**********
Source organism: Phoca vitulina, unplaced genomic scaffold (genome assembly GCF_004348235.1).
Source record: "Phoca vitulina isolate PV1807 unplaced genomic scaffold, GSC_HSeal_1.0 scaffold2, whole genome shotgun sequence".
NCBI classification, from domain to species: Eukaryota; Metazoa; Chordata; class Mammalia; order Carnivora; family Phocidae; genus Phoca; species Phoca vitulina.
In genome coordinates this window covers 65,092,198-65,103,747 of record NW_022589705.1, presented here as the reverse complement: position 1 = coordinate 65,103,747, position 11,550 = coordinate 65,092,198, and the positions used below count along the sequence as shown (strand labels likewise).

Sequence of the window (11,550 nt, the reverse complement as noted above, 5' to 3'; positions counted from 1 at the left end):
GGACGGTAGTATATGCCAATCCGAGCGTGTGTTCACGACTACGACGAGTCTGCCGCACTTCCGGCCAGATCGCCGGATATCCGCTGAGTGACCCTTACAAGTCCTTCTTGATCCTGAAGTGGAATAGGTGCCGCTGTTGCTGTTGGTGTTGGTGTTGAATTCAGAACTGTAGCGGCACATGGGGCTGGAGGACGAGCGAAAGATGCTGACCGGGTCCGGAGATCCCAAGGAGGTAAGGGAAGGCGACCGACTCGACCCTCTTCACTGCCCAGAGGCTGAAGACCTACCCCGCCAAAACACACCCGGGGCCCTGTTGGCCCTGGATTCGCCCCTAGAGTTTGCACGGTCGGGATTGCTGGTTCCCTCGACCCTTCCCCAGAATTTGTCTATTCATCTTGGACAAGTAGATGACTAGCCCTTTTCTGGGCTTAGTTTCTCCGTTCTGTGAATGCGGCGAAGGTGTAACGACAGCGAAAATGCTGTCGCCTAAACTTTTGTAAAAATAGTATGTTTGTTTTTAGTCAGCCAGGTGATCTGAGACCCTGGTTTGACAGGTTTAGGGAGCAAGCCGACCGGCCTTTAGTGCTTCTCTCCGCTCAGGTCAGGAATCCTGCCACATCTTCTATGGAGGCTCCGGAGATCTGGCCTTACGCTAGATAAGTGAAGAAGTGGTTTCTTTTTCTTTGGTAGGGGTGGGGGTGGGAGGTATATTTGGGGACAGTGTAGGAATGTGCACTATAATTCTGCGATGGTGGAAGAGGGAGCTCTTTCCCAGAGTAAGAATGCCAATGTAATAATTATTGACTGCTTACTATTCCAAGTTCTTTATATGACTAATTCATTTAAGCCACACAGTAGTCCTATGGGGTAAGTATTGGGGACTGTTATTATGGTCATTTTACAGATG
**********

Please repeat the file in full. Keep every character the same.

Source organism: Phoca vitulina, unplaced genomic scaffold (genome assembly GCF_004348235.1).
Source record: "Phoca vitulina isolate PV1807 unplaced genomic scaffold, GSC_HSeal_1.0 scaffold2, whole genome shotgun sequence".
NCBI classification, from domain to species: Eukaryota; Metazoa; Chordata; class Mammalia; order Carnivora; family Phocidae; genus Phoca; species Phoca vitulina.
In genome coordinates this window covers 65,092,198-65,103,747 of record NW_022589705.1, presented here as the reverse complement: position 1 = coordinate 65,103,747, position 11,550 = coordinate 65,092,198, and the positions used below count along the sequence as shown (strand labels likewise).

Sequence of the window (11,550 nt, the reverse complement as noted above, 5' to 3'; positions counted from 1 at the left end):
GGACGGTAGTATATGCCAATCCGAGCGTGTGTTCACGACTACGACGAGTCTGCCGCACTTCCGGCCAGATCGCCGGATATCCGCTGAGTGACCCTTACAAGTCCTTCTTGATCCTGAAGTGGAATAGGTGCCGCTGTTGCTGTTGGTGTTGGTGTTGAATTCAGAACTGTAGCGGCACATGGGGCTGGAGGACGAGCGAAAGATGCTGACCGGGTCCGGAGATCCCAAGGAGGTAAGGGAAGGCGACCGACTCGACCCTCTTCACTGCCCAGAGGCTGAAGACCTACCCCGCCAAAACACACCCGGGGCCCTGTTGGCCCTGGATTCGCCCCTAGAGTTTGCACGGTCGGGATTGCTGGTTCCCTCGACCCTTCCCCAGAATTTGTCTATTCATCTTGGACAAGTAGATGACTAGCCCTTTTCTGGGCTTAGTTTCTCCGTTCTGTGAATGCGGCGAAGGTGTAACGACAGCGAAAATGCTGTCGCCTAAACTTTTGTAAAAATAGTATGTTTGTTTTTAGTCAGCCAGGTGATCTGAGACCCTGGTTTGACAGGTTTAGGGAGCAAGCCGACCGGCCTTTAGTGCTTCTCTCCGCTCAGGTCAGGAATCCTGCCACATCTTCTATGGAGGCTCCGGAGATCTGGCCTTACGCTAGATAAGTGAAGAAGTGGTTTCTTTTTCTTTGGTAGGGGTGGGGGTGGGAGGTATATTTGGGGACAGTGTAGGAATGTGCACTATAATTCTGCGATGGTGGAAGAGGGAGCTCTTTCCCAGAGTAAGAATGCCAATGTAATAATTATTGACTGCTTACTATTCCAAGTTCTTTATATGACTAATTCATTTAAGCCACACAGTAGTCCTATGGGGTAAGTATTGGGGACTGTTATTATGGTCATTTTACAGATG